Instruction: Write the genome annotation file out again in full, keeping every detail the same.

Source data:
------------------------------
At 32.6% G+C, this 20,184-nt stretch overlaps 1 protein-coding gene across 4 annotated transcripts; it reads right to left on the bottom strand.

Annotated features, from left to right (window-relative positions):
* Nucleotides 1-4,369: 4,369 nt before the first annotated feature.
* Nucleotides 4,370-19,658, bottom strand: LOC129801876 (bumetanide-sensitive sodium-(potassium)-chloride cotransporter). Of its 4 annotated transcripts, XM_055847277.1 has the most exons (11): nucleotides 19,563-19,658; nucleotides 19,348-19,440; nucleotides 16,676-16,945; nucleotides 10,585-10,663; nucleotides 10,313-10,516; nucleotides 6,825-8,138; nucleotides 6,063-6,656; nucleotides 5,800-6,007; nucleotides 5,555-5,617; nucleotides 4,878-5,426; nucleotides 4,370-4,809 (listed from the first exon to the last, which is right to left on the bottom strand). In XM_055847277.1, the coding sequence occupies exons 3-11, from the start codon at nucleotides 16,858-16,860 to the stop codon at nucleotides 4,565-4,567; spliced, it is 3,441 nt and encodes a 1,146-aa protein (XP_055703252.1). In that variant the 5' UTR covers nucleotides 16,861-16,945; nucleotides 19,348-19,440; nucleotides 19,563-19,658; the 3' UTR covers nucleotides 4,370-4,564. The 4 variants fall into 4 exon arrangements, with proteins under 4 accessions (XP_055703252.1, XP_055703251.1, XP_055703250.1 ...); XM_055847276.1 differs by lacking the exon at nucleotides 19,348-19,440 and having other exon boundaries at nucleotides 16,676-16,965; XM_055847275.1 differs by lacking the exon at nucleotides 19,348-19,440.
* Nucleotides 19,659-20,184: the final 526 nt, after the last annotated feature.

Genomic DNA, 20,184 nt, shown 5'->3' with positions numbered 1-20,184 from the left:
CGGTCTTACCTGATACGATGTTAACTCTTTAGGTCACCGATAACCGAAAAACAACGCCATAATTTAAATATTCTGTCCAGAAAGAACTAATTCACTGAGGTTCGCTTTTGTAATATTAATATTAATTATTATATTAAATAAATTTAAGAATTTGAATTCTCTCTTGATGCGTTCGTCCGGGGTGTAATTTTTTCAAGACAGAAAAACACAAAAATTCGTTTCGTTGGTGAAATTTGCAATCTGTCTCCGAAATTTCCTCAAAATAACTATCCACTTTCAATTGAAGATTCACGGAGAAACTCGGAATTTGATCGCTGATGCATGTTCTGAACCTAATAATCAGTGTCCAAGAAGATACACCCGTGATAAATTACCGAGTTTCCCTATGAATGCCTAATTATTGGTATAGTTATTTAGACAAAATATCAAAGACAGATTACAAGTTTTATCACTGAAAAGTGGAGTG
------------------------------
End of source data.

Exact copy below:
At 32.6% G+C, this 20,184-nt stretch overlaps 1 protein-coding gene across 4 annotated transcripts; it reads right to left on the bottom strand.

Annotated features, from left to right (window-relative positions):
* Nucleotides 1-4,369: 4,369 nt before the first annotated feature.
* Nucleotides 4,370-19,658, bottom strand: LOC129801876 (bumetanide-sensitive sodium-(potassium)-chloride cotransporter). Of its 4 annotated transcripts, XM_055847277.1 has the most exons (11): nucleotides 19,563-19,658; nucleotides 19,348-19,440; nucleotides 16,676-16,945; nucleotides 10,585-10,663; nucleotides 10,313-10,516; nucleotides 6,825-8,138; nucleotides 6,063-6,656; nucleotides 5,800-6,007; nucleotides 5,555-5,617; nucleotides 4,878-5,426; nucleotides 4,370-4,809 (listed from the first exon to the last, which is right to left on the bottom strand). In XM_055847277.1, the coding sequence occupies exons 3-11, from the start codon at nucleotides 16,858-16,860 to the stop codon at nucleotides 4,565-4,567; spliced, it is 3,441 nt and encodes a 1,146-aa protein (XP_055703252.1). In that variant the 5' UTR covers nucleotides 16,861-16,945; nucleotides 19,348-19,440; nucleotides 19,563-19,658; the 3' UTR covers nucleotides 4,370-4,564. The 4 variants fall into 4 exon arrangements, with proteins under 4 accessions (XP_055703252.1, XP_055703251.1, XP_055703250.1 ...); XM_055847276.1 differs by lacking the exon at nucleotides 19,348-19,440 and having other exon boundaries at nucleotides 16,676-16,965; XM_055847275.1 differs by lacking the exon at nucleotides 19,348-19,440.
* Nucleotides 19,659-20,184: the final 526 nt, after the last annotated feature.

Genomic DNA, 20,184 nt, shown 5'->3' with positions numbered 1-20,184 from the left:
CGGTCTTACCTGATACGATGTTAACTCTTTAGGTCACCGATAACCGAAAAACAACGCCATAATTTAAATATTCTGTCCAGAAAGAACTAATTCACTGAGGTTCGCTTTTGTAATATTAATATTAATTATTATATTAAATAAATTTAAGAATTTGAATTCTCTCTTGATGCGTTCGTCCGGGGTGTAATTTTTTCAAGACAGAAAAACACAAAAATTCGTTTCGTTGGTGAAATTTGCAATCTGTCTCCGAAATTTCCTCAAAATAACTATCCACTTTCAATTGAAGATTCACGGAGAAACTCGGAATTTGATCGCTGATGCATGTTCTGAACCTAATAATCAGTGTCCAAGAAGATACACCCGTGATAAATTACCGAGTTTCCCTATGAATGCCTAATTATTGGTATAGTTATTTAGACAAAATATCAAAGACAGATTACAAGTTTTATCACTGAAAAGTGGAGTG